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DR.MAHESH KUMAR MEENA AND ORS versus STATE AND ORS

High Court of Rajasthan

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DR.MAHESH KUMAR MEENA AND ORS v STATE AND ORS - CW Case No. 2042 of 2007 [2007] RD-RJ 2672 (15 May 2007)

IN THE HIGH COURT OF JUDICATURE FOR RAJASTHAN

AT JAIPUR BENCH, JAIPUR.

ORDER 1) S.B. CIVIL WRIT PETITION NO.2042/2007.

Dr.Mahesh Kumar Meena and ors.

Vs.

State of Rajasthan and ors. 2) S.B. CIVIL WRIT PETITION NO.2072/2007.

Dr.(Mrs.) Anupama

Vs.

State of Rajasthan and ors.

Date of Order : 15/5/2007.

HON'BLE SHRI JUSTICE MOHAMMAD RAFIQ

Shri S.N. Kumawat and

Shri Dinesh Kumar Garg for the petitioners.

Shri R.A. Katta for respondent-University.

****

BY THE COURT :-

Reportable

The petitioners who are serving the State

Government as Medical Officers applied for appearing in Pre-P.G. Medical Examination, 2007 which was held on 28/1/2007. They are seeking admission against unfilled seats of 50% of the total seats of post graduation in medical study course which are reserved for the central quota. Such seats are filled in as per the Regulations made by the

Director General of Health Services, Government of

India based on All India Competitive Entrance

Examination. Remaining 50% seats are required to be filled in on the basis of merit in Pre-P.G. Medical

Examination of the State. Admissions against the seats of State quota are made as per the provisions contained in Ordinances 278-E & 278-G of the

University Ordinances which have since been adopted by the Rajasthan University of Health Sciences. Pre-

PG Medical Examination are conducted by that

University in accordance with the provisions of Post

Graduate Medical Education Regulations 2000, framed by Medical Council of India. Regulations of 2000 inter-alia provides that a candidate seeking admission shall have to necessarily secure, in the case of general category minimum 50% marks and in the case of natural born scheduled caste and scheduled tribe and OBC, 40%. Examination was held at Jaipur on 28/1/2007 and the result of the same was declared on 31/1/2007 in which petitioners could not secure minimum 40% marks and were therefore declared to have failed. According to the petitioners, they could not secure minimum marks owing to the system of negative marking which has been applied by the respondent-University of

Rajasthan in that examination. Their objection to negative marking is that due to this system, sufficient number of scheduled caste and scheduled tribe candidates, especially in the in-service category, are not being able to secure admission thus frustrating the very intention of the State in providing reservation to them. They have therefore filed this writ petition with the prayer that the system of negative marking be declared illegal and unconstitutional and the respondents be directed to provide admission to the petitioners by ignoring such system.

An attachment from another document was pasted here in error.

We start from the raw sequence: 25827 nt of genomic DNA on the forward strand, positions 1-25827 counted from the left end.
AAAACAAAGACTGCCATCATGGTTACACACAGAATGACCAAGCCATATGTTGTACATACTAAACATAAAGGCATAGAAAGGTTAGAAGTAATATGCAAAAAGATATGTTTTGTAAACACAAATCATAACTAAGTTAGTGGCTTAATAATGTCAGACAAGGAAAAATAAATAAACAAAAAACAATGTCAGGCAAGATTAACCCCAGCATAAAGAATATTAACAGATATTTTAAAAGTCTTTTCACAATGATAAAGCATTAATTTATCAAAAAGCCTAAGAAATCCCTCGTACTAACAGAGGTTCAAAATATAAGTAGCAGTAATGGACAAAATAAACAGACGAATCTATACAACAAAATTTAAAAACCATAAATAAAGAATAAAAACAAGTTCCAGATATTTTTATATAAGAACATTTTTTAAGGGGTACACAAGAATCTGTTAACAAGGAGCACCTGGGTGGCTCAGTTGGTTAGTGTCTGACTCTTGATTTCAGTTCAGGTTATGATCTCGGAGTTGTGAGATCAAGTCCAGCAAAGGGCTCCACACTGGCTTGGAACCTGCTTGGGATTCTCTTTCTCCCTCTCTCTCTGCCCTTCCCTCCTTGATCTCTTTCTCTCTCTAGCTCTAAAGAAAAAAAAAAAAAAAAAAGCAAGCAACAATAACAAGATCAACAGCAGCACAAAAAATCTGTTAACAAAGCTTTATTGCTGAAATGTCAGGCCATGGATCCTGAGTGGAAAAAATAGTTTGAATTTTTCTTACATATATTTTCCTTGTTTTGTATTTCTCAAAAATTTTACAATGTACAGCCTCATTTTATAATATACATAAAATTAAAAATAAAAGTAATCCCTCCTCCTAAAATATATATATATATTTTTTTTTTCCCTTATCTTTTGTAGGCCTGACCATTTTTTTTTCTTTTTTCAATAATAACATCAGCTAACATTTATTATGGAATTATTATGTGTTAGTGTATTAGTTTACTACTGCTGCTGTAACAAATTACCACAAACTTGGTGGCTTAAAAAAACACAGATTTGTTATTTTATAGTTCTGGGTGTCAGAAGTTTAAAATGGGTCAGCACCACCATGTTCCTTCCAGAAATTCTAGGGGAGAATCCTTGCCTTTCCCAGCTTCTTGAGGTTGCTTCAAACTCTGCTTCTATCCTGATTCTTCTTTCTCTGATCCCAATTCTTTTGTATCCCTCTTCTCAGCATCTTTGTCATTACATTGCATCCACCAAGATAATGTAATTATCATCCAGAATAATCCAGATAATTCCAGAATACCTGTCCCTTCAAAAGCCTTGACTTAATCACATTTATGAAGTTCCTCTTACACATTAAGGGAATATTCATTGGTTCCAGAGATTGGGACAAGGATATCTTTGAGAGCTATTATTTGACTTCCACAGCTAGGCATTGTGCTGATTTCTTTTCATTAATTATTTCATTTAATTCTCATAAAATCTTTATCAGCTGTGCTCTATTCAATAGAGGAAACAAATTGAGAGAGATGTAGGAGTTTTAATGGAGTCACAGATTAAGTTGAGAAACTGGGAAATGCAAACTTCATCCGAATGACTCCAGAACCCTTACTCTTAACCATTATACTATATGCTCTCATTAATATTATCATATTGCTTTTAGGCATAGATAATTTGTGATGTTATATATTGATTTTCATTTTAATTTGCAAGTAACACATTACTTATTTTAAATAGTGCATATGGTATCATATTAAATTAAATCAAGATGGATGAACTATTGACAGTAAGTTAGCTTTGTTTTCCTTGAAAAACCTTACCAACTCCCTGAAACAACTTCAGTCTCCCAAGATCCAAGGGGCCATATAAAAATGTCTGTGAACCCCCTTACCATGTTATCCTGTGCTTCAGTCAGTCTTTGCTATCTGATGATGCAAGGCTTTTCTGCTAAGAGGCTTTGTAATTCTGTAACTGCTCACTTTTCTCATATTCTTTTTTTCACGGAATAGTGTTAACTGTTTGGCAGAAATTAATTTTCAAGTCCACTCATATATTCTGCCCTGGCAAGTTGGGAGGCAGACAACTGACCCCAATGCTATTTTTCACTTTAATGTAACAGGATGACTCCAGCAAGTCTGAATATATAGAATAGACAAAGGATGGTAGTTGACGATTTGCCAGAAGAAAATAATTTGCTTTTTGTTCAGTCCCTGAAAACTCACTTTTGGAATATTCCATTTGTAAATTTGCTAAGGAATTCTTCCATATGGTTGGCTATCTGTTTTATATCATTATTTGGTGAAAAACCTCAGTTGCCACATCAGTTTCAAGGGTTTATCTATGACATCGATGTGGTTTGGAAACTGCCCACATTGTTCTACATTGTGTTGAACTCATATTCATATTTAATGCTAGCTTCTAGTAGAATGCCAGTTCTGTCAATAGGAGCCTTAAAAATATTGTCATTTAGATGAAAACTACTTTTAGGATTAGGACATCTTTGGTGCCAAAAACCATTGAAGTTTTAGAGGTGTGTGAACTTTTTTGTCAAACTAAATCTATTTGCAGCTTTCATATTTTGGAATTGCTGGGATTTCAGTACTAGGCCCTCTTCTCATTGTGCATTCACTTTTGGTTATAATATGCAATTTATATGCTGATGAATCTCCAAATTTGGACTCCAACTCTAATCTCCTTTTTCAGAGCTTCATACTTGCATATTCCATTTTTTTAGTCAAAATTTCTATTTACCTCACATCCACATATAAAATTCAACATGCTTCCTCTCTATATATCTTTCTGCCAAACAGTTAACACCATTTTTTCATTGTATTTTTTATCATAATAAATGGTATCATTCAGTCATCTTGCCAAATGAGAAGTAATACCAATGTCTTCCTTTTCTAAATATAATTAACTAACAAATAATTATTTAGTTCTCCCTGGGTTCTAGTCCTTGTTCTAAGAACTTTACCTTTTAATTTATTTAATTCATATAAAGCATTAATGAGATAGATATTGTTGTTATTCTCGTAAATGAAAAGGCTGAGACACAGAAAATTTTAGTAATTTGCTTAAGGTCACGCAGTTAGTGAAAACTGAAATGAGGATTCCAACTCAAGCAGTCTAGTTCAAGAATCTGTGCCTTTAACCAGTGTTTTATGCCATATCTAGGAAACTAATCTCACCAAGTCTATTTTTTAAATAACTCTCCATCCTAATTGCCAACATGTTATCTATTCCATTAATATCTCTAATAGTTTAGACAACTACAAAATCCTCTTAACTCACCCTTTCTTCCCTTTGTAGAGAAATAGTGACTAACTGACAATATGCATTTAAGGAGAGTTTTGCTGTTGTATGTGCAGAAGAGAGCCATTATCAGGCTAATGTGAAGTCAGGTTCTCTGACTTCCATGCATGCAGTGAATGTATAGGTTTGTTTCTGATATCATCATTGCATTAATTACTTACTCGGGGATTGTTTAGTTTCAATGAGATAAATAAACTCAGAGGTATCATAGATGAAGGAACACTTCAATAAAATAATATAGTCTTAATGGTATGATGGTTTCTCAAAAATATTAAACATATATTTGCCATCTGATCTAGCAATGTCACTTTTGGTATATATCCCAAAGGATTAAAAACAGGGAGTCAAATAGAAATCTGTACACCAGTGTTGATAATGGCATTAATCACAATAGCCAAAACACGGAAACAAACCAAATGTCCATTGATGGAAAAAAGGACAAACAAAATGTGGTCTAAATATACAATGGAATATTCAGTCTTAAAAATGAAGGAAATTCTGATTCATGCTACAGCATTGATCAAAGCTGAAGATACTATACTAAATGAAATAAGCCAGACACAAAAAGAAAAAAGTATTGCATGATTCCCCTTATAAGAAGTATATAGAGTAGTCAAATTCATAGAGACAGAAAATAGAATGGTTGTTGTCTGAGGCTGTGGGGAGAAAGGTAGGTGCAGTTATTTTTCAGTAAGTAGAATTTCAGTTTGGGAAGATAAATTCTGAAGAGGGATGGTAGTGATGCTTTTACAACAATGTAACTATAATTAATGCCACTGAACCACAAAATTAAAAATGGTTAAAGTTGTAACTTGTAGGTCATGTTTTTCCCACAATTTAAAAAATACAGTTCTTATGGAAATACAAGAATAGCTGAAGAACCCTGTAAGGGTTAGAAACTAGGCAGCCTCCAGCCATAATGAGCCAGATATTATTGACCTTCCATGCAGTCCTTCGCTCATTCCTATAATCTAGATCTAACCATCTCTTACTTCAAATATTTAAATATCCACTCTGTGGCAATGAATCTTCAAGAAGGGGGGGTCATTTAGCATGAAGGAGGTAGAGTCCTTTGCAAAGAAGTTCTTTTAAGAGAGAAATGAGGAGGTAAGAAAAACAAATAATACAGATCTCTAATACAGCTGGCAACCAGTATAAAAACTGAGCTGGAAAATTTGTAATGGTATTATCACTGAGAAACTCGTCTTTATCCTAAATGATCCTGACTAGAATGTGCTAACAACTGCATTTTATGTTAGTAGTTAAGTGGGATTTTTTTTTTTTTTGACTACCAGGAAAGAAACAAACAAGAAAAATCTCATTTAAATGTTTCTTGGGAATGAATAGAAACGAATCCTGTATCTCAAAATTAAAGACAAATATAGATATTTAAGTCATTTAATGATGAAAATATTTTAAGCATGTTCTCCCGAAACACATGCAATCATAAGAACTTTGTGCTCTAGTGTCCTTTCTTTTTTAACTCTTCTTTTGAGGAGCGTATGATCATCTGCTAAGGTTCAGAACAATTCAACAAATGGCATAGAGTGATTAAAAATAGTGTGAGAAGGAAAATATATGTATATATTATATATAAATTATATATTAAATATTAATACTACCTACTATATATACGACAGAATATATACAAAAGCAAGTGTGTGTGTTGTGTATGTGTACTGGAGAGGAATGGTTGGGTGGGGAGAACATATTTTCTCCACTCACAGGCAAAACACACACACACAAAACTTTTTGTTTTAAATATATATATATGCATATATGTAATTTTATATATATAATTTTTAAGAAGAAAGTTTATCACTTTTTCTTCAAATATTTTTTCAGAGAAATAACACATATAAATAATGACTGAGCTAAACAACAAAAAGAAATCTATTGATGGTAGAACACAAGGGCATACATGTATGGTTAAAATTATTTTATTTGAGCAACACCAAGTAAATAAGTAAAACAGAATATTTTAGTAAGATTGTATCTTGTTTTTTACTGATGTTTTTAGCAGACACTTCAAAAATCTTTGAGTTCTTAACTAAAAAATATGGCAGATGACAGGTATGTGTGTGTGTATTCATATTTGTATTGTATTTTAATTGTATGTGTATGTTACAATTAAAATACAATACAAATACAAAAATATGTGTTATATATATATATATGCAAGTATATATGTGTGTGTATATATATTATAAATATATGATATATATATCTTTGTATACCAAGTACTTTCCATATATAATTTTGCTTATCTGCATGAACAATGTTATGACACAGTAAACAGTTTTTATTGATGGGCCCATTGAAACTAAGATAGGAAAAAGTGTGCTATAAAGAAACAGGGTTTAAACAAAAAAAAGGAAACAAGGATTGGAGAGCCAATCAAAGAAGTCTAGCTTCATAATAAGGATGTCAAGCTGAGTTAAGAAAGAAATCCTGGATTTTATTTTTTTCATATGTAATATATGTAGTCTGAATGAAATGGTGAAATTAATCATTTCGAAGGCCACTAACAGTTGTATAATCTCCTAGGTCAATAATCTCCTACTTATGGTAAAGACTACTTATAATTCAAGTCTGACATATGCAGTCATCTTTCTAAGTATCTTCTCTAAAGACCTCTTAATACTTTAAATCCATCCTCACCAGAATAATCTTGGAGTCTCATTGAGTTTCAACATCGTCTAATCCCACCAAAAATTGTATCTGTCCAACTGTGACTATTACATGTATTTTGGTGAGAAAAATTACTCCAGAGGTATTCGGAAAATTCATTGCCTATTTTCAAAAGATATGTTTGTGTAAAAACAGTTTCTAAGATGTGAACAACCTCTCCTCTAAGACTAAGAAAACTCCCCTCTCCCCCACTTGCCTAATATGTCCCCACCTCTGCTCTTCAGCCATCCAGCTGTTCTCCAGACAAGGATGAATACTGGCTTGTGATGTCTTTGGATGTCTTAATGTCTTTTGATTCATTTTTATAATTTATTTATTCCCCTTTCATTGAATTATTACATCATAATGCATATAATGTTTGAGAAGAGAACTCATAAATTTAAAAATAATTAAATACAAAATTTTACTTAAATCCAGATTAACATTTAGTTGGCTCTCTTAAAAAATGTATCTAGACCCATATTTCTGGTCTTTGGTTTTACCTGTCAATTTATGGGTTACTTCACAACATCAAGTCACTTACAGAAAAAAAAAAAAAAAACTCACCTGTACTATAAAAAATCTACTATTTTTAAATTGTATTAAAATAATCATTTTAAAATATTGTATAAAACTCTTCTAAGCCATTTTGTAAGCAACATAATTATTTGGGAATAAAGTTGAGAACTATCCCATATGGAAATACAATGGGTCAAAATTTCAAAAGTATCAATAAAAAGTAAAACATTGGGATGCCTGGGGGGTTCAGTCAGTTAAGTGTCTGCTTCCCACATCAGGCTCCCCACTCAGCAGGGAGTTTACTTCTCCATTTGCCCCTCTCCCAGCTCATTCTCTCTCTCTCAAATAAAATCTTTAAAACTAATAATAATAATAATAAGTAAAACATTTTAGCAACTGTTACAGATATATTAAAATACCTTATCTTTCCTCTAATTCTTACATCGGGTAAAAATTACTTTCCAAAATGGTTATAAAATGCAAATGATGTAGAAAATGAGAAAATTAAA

I have heard learned counsel for the parties and perused the material available on record.

Shri S.N. Kumawat and Shri Dinesh Kumar Garg, learned counsel for the petitioners argued that the

Government of India, Ministry of Family Welfare

(Department of Health) as far back as 12/9/2001 had issued guidelines to all the Vice Chancellors of the

Universities of the nation and all the State

Governments, in regard to admission of reserved category candidates in under-graduate and post graduate medical courses in Medical institutions /colleges by requiring them to dispense with the system of negative marking which was being followed by some of the examination bodies in the admissions which was working against the interest of reserved category students. It was argued that the question of abandoning the system of negative marking has been hanging fire with the respondents for some time in the past. Inspite of the fact that more than six years have gone by since the Government of India impressed upon them to do so, no decision as yet has been taken. It was argued that this system has been playing havoc with the reserved category candidates so much so that in the category of in-service candidates, not even a single candidate from

Scheduled Caste or Scheduled Tribe was declared pass this year whereas in open category only two candidates have passed in the category of Scheduled

Caste as against 18% of the seats reserved for SC and none against 12% quota of ST candidates.

Immediately upon knowing about this, the petitioners submitted a representation to the respondents to give effect to the intention of the Central

Government as contained in its Circular dated 12/9/2001 but to no avail. Non implementation of the mandate of the Government of India amounts to depriving the petitioners of their legitimate right to admission in Pre-P.G. Medical study course. In support of the aforesaid argument, Shri S.N.

Kumawat, learned counsel for the petitioners has also placed reliance on Article 16(4-B) of the

Constitution of India and argued that the Parliament has deliberately inserted the aforesaid provision by way of amendment which is intended to check alienation of seats ear-marked for S.C. and S.T. to general category candidates which is what has happened in the present case.

Shri R.A. Katta, learned counsel appearing for the respondent-University has opposed the writ petition and argued that scheme of examination is framed at the discretion of the State Government.

System of negative marking is part of the Ordinance 278-E of the University Ordinances which inter-alia provides that while four marks will be awarded for every correct answer, one mark will be deducted for every wrong answer and over writing. This provision is categorically mentioned in para 4(M) of the